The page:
Google & NORAD Santa Trackers show St. Nick already in flight for his 2017 trip around the world
It’s Christmas Eve in North America, but on the other side of the globe, Santa has already started his 2017 Christmas trip around the world to deliver gifts.
According to both Google’s Santa Tracker and NORAD’s Santa Tracker, Santa is approximately 14 hours from making his away to North America and has already delivered more than a million gifts.
NORAD (the North American Aerospace Defense Command) has been tracking Santa’s whereabouts since 1955 when a Sear’s department store ad mistakenly printed the phone number to NORAD’s headquarters as a hotline to find Santa. The military organization took up the call, and has been following through on the tradition ever since.
Google launched its first Santa Tracker in 2004 using Google Earth. In 2007, Google partnered with NORAD to track Santa, but then in 2012, Google went back to tracking Santa on its own and NORAD partnered with Microsoft.
(You can find out more about Google’s history tracking Santa in this Marketing Land story from 2014: How Google Became A Santa Tracker Tradition To Rival NORAD.)
Google’s 2017 Santa Tracker
Google is continuing its tradition of following Santa and his reindeer around the world this year, offering a number of ways to track where he is at any given moment.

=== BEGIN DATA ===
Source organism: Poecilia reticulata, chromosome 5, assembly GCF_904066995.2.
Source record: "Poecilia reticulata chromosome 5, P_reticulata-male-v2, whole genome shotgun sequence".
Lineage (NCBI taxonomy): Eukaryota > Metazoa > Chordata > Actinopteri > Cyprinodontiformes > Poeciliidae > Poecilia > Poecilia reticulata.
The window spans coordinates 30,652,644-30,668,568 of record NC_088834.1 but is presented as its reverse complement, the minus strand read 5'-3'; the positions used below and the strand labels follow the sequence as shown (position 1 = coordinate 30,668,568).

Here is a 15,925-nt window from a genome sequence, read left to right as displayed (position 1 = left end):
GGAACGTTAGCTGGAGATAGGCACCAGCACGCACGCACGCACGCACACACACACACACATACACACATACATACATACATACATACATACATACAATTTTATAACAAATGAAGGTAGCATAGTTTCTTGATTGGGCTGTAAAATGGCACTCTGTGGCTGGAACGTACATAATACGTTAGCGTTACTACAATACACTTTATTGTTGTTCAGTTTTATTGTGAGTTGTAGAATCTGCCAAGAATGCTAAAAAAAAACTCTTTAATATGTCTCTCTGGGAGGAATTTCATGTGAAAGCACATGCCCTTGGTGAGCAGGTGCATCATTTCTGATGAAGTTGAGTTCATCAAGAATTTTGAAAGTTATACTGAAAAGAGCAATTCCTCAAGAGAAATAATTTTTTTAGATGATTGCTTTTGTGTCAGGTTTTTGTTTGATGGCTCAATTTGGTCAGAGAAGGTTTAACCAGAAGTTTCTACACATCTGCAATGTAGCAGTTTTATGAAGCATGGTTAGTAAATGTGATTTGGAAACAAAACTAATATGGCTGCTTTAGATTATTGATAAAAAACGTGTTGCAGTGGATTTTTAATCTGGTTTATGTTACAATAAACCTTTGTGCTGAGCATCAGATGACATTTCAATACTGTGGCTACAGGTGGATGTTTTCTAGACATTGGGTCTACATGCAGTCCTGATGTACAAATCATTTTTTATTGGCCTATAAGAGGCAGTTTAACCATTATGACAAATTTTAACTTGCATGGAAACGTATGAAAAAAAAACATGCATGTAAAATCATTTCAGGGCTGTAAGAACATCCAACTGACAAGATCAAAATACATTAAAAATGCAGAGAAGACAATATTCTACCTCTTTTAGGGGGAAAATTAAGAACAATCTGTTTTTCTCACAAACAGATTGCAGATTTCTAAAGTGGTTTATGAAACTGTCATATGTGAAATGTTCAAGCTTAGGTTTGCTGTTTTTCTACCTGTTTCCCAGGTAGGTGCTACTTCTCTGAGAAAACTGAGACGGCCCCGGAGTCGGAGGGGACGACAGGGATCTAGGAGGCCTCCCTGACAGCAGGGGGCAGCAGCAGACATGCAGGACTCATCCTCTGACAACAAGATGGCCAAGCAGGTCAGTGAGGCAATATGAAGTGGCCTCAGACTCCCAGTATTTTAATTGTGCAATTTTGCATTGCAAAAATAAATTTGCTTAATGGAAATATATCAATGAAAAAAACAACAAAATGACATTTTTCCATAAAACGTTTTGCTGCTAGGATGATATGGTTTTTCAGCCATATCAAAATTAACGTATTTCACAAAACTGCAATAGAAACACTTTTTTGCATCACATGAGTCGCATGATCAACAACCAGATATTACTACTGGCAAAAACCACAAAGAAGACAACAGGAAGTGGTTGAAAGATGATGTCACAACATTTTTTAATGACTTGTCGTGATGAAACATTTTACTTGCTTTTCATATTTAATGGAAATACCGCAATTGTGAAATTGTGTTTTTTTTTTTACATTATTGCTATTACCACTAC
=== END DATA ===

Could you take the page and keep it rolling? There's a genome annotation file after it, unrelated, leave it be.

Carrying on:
There is the desktop tracker that shows Santa’s path via Google Maps. You can also download the Chrome extension for Google’s Santa Tracker, or the Android app.
In addition to tracking Santa’s whereabouts, Google displays approximately how long before he makes his way to your stop, and provides a “Live Feed” with animated updates from Santa and his elves.
NORAD’s 2017 Santa Tracker
NORAD’s Santa Tracker appears to be using both Bing Maps and Cesium mapping technology that lets viewers follow Santa’s journey in either 2D or 3D mapping images. There are photos of locations Santa has already visited along the bottom of the map that link to Wikipedia pages for each of the locales.
NORAD has also created quick videos of Santa’s stops so far, a list most likely to grow as Santa gains more ground.
NORAD will also send you Santa’s location if you email firstname.lastname@example.org. Here’s an automatic response I received after sending an email with a subject line “where’s Santa” earlier today:
Also, much to my surprise, NORAD’s hotline number — (877) 446-6723 — has a live operator who will tell you exactly where Santa is at the time of your call, and where he’s headed next.Backlink